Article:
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Vol. 16, No. 1-2, 2009
Issue release date: October 2008
J Mol Microbiol Biotechnol 2009;16:91–108
(DOI:10.1159/000142897)

Ralstonia eutropha Strain H16 as Model Organism for PHA Metabolism and for Biotechnological Production of Technically Interesting Biopolymers

Reinecke F. · Steinbüchel A.
Institut für Molekulare Mikrobiologie und Biotechnologie, Westfälische Wilhelms-Universität Münster, Münster, Germany

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Abstract

The Gram-negative, facultative chemolithoautotrophic bacterium Ralstonia eutropha has been intensively investigated for almost 50 years. Today it is the best studied ‘Knallgas’ bacterium and producer of poly(3-hydroxybutyric acid). This polyester provides the basis for renewable resource-based biodegradable plastic materials and has attracted much biotechnological interest. The polymer is accumulated in large amounts in the cell and can be used for various applications ranging from replacement of fossil resource-based bulk plastics to high-value special purpose polymers. To further enhance productivity and to allow tailormade poly(hydroxyalkanoic acids) (PHA) with different monomer compositions by metabolic engineering, the knowledge of metabolic pathways and of the biochemical properties of the enzymes involved is essential. Furthermore, proteins covering the PHA granule surface, which are referred to as phasins, and fusions of these phasins to other proteins are promising candidates for various protein technologies. The recently published genome sequence of strain H16 allows researchers to take a closer look at the genetic potential of this versatile bacterium. R. eutropha is, however, not limited to PHAs and to PHA-related polymers like poly(mercaptoalkanoic acids) as it can also be employed for production of a range of other interesting polymers including polyamides like cyanophycin.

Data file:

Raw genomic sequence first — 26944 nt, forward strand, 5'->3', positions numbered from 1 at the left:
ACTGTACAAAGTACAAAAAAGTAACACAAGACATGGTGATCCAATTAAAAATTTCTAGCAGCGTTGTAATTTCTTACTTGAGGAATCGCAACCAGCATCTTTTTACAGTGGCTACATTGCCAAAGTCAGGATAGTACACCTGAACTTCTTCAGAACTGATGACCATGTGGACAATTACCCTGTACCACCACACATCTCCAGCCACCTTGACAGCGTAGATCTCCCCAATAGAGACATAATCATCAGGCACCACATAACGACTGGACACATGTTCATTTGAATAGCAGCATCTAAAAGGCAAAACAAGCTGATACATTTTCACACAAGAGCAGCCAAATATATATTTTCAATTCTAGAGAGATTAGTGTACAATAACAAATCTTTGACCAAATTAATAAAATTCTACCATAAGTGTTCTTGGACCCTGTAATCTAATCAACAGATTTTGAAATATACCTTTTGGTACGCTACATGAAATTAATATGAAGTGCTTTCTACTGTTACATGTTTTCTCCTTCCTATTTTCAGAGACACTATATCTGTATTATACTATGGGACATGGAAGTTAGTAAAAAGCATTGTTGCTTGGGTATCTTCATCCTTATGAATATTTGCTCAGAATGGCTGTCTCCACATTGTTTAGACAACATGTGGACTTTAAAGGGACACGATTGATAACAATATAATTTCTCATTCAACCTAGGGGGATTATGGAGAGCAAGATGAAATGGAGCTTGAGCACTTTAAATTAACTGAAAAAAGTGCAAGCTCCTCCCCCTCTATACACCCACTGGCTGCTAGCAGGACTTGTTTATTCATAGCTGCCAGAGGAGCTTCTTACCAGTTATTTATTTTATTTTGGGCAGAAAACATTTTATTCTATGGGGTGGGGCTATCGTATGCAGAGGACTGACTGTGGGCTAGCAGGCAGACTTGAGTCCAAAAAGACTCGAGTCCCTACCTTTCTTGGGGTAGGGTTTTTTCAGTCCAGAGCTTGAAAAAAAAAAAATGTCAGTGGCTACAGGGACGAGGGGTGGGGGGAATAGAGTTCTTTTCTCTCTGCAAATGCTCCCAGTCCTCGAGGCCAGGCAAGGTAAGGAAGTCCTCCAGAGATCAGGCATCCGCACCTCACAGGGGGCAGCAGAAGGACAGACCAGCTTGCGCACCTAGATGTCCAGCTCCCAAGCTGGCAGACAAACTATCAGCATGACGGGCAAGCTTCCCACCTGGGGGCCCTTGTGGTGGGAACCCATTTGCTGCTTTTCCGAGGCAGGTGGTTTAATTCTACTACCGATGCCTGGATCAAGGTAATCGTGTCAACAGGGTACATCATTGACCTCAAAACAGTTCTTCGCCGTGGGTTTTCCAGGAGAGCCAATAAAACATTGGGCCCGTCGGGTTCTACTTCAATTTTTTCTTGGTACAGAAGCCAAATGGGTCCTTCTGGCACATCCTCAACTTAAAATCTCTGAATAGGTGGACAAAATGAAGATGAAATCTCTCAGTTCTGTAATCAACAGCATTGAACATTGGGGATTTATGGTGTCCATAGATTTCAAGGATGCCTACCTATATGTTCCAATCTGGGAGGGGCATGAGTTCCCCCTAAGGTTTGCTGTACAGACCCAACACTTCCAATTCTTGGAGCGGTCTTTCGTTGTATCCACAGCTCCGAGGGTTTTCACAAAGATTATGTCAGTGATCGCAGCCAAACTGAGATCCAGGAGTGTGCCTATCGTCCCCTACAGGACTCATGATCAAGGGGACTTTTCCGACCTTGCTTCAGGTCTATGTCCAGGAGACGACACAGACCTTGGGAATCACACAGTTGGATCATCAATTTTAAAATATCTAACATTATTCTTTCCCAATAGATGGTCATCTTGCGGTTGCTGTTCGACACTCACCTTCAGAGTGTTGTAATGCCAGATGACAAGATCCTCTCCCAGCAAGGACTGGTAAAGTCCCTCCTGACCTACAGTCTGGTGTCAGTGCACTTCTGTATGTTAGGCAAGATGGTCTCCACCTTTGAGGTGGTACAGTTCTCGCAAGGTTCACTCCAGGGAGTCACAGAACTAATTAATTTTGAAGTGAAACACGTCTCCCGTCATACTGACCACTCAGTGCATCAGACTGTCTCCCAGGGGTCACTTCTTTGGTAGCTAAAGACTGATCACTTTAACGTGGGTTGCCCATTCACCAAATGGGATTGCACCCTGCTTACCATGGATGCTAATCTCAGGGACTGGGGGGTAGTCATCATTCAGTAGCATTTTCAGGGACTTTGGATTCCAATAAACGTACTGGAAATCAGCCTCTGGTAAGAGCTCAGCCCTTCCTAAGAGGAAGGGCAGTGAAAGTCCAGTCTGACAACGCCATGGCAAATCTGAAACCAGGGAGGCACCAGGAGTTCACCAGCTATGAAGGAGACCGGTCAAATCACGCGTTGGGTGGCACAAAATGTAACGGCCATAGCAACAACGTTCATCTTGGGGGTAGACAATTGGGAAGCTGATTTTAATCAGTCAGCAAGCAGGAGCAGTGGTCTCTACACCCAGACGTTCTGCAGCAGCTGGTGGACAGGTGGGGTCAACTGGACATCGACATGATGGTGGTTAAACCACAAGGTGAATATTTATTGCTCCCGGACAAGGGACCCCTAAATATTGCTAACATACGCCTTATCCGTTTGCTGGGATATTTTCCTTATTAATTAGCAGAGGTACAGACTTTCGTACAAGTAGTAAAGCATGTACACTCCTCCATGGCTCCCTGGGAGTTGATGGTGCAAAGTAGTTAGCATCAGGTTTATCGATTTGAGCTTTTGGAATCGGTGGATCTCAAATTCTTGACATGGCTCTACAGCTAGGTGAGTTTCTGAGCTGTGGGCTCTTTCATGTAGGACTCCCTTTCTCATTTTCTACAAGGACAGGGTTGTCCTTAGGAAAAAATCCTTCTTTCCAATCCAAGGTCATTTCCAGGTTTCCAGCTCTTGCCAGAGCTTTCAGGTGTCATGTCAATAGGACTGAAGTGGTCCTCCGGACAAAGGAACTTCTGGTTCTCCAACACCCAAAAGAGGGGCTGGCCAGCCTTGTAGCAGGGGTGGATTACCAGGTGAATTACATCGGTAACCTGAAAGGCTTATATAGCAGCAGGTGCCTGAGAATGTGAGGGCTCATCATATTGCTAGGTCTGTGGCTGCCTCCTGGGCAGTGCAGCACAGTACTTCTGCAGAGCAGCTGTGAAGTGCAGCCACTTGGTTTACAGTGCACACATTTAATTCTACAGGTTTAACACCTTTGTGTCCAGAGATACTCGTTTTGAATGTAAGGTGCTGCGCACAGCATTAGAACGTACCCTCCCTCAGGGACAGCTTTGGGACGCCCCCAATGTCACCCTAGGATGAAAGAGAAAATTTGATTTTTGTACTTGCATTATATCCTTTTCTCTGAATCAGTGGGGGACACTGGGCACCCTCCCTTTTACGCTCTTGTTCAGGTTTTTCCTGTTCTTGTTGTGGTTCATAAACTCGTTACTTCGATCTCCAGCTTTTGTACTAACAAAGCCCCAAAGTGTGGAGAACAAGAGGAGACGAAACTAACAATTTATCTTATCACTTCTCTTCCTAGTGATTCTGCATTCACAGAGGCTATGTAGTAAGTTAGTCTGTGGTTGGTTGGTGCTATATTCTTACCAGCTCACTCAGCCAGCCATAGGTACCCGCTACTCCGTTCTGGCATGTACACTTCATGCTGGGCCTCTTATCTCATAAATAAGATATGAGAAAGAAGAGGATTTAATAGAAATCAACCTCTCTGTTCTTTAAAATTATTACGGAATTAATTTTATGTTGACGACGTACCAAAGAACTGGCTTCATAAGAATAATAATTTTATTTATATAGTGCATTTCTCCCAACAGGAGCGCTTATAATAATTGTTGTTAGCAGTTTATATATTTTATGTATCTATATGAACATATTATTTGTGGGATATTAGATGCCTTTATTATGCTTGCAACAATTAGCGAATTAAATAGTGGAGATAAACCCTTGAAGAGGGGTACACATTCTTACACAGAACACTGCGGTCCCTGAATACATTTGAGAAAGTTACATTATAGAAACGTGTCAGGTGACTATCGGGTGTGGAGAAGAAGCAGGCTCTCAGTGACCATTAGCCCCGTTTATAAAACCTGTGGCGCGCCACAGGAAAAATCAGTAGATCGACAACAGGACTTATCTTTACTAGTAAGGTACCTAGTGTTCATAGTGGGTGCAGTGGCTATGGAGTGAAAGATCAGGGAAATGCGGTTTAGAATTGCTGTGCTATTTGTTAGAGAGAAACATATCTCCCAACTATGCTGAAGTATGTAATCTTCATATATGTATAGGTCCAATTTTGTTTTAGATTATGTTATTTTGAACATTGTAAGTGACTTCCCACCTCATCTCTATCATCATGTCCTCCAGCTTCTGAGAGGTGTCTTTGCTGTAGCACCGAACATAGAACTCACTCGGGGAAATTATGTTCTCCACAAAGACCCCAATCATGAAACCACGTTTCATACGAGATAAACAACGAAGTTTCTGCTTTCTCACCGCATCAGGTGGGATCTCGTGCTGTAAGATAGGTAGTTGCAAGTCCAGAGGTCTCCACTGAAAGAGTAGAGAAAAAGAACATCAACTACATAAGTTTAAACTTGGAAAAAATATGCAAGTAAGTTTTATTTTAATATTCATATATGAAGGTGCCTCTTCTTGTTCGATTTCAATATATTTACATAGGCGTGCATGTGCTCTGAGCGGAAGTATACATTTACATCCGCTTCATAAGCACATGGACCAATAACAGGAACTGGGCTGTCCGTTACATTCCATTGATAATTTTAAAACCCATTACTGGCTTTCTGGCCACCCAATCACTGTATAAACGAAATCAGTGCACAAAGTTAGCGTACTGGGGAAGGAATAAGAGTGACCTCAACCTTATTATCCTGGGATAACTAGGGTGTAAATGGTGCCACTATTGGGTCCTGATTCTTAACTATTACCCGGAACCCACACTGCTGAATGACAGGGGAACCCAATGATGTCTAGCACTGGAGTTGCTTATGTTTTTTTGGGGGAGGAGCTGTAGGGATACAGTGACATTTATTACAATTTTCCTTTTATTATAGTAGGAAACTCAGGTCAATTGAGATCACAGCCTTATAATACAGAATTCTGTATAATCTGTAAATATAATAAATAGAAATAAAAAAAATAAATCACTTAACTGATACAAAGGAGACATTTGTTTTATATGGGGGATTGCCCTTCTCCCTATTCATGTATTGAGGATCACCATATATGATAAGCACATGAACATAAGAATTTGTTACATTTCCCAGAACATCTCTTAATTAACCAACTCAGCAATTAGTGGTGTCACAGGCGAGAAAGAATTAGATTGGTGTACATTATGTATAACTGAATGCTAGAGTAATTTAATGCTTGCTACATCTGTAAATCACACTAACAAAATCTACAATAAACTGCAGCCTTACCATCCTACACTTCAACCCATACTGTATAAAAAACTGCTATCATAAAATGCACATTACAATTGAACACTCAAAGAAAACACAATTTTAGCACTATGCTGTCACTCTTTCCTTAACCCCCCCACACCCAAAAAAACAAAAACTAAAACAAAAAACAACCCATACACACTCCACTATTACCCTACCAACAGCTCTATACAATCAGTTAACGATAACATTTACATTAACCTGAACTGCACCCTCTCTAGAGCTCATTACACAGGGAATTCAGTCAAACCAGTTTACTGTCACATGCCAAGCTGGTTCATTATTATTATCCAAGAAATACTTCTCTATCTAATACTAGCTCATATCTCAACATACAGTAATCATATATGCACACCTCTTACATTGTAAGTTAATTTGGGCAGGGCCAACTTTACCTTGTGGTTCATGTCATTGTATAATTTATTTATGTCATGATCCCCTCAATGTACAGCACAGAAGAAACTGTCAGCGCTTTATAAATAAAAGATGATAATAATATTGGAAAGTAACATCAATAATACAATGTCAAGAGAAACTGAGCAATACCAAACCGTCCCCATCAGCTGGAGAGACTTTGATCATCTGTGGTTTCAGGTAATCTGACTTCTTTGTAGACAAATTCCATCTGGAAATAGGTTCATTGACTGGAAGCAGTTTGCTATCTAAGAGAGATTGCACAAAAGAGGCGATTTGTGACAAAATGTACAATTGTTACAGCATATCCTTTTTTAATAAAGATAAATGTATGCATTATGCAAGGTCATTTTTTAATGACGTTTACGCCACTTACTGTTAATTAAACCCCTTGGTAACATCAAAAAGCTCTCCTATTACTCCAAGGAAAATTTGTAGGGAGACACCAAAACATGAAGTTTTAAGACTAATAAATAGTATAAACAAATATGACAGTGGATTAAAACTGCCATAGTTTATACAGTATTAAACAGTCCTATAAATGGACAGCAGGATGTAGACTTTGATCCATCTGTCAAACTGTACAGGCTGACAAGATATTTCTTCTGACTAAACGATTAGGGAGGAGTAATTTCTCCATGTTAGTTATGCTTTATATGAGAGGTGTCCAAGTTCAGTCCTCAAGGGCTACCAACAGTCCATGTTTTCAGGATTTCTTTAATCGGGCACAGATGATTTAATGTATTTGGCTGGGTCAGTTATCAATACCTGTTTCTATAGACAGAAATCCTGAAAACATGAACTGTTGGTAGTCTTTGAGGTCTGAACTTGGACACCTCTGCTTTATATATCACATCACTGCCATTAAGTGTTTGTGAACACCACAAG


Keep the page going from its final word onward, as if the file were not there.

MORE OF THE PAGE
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Drug Dosage: The authors and the publisher have exerted every effort to ensure that drug selection and dosage set forth in this text are in accord with current recommendations and practice at the time of publication. However, in view of ongoing research, changes in goverment regulations, and the constant flow of information relating to drug therapy and drug reactions, the reader is urged to check the package insert for each drug for any changes in indications and dosage and for added warnings and precautions. This is particularly important when the recommended agent is a new and/or infrequently employed drug.
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